Next step is to take a close look at how this will actually mount. There are some tight clearances on the backside of the rotor that will become the new hat. Without disassembling further (I need this thing off the lift for a video shoot in a few hours), it looks like roughly 0.13" of clearance on the backside. Let's call that 1/8". A button head bolt (like this one) has a head that is 0.166" deep. So I may have to countersink the holes OR bolt directly to the cast iron "hat". Countersinking shouldn't be too bad, the hat is 0.512" thick and the Wilwood rotor is 0.375". That would let me countersink almost enough to make the head flush with the backside of the hat and still have a lot of meat left over. That seems better than bolting to threaded cast iron which is the other option. The one advantage to bolting directly to the hat is that it allows for safety wire on the bolt heads.

Now I order some stock rotor/hubs and get them machined down. I could use my old crusty ones but that seems shortsighted.

Keith Tanner
Keith Tanner MegaDork
6/18/20 10:45 a.m.
californiamilleghia said:

I would think there are tons of late model Vanagon  spindles in German junk yards......

or more likely Eastern European junk yards where these buses would have got exported after failing to pass German inspection.....

but I like your idea  of using what you have as a "hat"

You would think, but the pricing does not seem to reflect that. Still, this will allow a set of hats plus a set of caliper brackets to be sold, letting the buyer source all the other parts (AN lines, certain fittings, hardware) themselves and bolt it together. Easier than trying to find a 30 year old part halfway around the world just so you can use other obsolete parts.

Keith Tanner
Keith Tanner MegaDork
6/18/20 10:56 a.m.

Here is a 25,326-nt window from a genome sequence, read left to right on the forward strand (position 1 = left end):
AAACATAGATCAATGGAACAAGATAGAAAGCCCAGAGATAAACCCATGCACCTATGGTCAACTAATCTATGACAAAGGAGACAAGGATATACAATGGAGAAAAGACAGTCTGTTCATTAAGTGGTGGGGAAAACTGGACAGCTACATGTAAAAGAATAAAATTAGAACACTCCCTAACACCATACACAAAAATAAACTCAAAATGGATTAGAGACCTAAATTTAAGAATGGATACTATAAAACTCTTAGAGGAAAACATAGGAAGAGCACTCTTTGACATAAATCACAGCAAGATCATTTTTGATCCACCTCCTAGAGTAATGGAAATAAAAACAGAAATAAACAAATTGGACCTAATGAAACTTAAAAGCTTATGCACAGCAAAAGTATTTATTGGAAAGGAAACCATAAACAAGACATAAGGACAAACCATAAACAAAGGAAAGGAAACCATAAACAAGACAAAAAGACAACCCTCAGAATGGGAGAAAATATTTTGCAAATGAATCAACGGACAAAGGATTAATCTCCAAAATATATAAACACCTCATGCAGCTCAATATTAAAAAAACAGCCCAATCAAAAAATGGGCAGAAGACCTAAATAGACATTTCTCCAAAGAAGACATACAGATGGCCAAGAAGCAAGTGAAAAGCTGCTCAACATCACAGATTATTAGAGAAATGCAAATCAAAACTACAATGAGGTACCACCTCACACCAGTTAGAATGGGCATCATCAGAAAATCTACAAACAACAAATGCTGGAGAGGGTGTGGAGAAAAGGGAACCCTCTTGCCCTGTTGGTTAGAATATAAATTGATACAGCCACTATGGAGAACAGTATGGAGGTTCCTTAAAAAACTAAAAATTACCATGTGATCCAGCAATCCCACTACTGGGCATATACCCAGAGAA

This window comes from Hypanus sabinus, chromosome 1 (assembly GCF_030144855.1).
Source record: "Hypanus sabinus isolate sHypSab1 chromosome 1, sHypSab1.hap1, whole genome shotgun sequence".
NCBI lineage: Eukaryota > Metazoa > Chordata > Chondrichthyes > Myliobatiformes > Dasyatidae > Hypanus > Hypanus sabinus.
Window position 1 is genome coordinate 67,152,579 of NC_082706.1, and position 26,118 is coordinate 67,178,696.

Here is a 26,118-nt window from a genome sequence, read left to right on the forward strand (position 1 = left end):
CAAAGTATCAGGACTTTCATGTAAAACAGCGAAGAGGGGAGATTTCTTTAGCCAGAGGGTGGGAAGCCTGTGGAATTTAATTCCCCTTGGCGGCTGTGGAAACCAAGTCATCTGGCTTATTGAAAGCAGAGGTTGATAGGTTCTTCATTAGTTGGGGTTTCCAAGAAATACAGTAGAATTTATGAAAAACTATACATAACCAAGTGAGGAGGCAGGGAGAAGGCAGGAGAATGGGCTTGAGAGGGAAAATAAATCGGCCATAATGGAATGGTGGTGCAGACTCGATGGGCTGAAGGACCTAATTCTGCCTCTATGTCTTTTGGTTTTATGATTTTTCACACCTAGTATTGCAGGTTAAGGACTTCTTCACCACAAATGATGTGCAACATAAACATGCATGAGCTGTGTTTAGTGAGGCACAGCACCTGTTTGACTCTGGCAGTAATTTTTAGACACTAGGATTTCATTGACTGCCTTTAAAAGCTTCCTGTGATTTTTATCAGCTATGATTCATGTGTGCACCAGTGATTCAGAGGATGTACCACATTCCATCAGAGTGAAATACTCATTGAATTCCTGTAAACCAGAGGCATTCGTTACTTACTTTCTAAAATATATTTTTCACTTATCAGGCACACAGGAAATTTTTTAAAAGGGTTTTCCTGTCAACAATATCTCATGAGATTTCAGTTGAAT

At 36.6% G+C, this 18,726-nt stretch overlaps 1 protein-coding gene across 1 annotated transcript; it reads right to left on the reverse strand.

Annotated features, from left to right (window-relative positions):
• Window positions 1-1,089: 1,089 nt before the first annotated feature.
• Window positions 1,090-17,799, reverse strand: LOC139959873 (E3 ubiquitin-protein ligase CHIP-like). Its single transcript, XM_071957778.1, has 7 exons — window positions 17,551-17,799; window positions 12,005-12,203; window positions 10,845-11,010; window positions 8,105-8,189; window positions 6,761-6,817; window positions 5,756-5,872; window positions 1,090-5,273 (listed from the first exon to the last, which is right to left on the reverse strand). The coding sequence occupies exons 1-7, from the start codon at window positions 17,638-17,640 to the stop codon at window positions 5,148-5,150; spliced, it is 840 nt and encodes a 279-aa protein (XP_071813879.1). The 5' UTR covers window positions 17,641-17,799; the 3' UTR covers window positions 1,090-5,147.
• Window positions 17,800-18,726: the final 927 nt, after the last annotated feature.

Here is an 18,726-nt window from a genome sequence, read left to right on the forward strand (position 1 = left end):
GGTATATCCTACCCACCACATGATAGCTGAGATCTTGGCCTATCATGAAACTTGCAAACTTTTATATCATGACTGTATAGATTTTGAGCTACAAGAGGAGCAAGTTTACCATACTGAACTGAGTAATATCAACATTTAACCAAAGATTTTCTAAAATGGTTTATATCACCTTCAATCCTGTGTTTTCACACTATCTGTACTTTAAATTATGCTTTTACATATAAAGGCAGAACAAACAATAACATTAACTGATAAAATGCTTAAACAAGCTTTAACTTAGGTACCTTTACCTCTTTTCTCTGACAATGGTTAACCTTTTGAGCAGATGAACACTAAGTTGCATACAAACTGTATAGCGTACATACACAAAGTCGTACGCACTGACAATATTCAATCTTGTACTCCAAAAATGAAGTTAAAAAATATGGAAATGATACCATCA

More on the rotor ring mounting: Wilwood threads their aluminum hats. And as a friend pointed out, every iron block engine is held together by threads in cast iron. Heck, the wheel studs are threaded into cast iron. So maybe we go to the tapped holes in the hat with safety wire. I kinda like that better from multiple angles.

Rons Reader
6/18/20 11:05 a.m.

Keith excuse me for being a bit thick, but does plan become machine the original rotor down to 7" and then use best mechanical fastening practices to connect the Wilwood rotor to the original hub assembly?

Keith Tanner
Keith Tanner MegaDork
6/18/20 11:28 a.m.

Yes. The original rotor/hub becomes a hat for the two-piece rotor setup. It's the weakest part of the concept from an availability viewpoint since it's custom made, but since the bearings are separate it's pretty unlikely you'd have to replace the hat/hub for any reason other than maybe a massive wheel bearing failure that damages the housing. 

The OD for the hat/hub would be somewhere around 7.5" or 7.75". 7" is the bolt circle diameter, the inner diameter of the Wilwood ring is 8.34". I wouldn't want the hat to go right up to the Wilwood part for airflow, but you need a bit of meat for the holes.

Mr_Asa Dork
6/18/20 11:42 a.m.

Following with interest.  Dad has a 70-something that he is slowly restoring.  How far back would this mod be a viable option?

Keith Tanner
Keith Tanner MegaDork
6/18/20 12:08 p.m.

It may only fit the 1983-85 Vanagon aka T3. I think your Dad's van has more in common with Beetles. The spindles look quite different. I'm pretty sure EMPI has some options for them.